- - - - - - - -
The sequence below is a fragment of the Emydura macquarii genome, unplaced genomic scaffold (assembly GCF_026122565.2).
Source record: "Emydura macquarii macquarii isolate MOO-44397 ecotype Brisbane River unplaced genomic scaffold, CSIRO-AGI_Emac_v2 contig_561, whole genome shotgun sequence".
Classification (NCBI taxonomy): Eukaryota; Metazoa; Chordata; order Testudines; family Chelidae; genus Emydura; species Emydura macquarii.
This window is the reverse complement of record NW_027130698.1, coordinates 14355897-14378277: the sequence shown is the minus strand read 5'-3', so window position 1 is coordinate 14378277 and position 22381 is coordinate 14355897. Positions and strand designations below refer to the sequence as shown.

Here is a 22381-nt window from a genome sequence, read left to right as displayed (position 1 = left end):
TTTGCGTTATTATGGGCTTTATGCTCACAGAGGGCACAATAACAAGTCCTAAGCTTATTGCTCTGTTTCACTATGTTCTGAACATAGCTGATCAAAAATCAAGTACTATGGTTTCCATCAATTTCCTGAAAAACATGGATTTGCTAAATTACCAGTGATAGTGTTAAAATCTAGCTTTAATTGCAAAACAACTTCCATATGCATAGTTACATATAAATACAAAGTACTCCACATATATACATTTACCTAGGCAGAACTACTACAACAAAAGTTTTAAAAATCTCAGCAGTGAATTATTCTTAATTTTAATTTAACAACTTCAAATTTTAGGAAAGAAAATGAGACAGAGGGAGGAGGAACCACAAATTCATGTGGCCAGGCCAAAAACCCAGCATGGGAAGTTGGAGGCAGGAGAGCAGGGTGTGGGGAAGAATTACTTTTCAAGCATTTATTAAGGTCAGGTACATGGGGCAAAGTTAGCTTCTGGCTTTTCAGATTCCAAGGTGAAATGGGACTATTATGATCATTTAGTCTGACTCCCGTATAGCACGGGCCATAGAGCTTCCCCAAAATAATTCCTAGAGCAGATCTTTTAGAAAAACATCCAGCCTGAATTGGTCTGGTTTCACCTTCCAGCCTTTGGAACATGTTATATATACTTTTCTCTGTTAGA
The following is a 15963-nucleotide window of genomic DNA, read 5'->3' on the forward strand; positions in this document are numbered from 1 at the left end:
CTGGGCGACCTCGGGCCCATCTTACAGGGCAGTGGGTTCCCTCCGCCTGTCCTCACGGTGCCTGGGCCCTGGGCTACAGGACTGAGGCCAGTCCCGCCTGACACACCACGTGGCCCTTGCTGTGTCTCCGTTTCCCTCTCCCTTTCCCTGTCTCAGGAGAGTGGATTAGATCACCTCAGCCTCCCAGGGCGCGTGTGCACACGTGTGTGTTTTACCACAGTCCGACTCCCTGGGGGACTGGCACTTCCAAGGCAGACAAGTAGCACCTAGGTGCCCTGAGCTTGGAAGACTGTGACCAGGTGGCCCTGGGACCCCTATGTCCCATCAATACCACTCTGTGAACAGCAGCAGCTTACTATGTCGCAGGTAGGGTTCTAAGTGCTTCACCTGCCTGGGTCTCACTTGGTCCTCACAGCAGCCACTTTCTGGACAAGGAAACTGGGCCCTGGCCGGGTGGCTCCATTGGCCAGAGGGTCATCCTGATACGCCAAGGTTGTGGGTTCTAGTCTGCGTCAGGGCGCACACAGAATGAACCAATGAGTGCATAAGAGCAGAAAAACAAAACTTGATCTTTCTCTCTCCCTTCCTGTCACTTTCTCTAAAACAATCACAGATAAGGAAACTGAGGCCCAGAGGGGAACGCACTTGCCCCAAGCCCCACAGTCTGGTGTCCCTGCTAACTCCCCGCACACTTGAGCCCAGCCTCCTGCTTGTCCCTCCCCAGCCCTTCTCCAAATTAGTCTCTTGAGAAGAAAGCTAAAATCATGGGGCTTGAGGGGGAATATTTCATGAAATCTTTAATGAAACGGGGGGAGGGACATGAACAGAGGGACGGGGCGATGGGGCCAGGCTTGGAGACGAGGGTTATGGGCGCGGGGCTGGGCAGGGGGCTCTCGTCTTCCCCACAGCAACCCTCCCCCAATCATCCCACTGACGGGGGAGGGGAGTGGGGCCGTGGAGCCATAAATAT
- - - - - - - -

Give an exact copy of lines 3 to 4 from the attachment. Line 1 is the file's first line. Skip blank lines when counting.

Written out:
Classification (NCBI taxonomy): Eukaryota; Metazoa; Chordata; order Testudines; family Chelidae; genus Emydura; species Emydura macquarii.
This window is the reverse complement of record NW_027130698.1, coordinates 14355897-14378277: the sequence shown is the minus strand read 5'-3', so window position 1 is coordinate 14378277 and position 22381 is coordinate 14355897. Positions and strand designations below refer to the sequence as shown.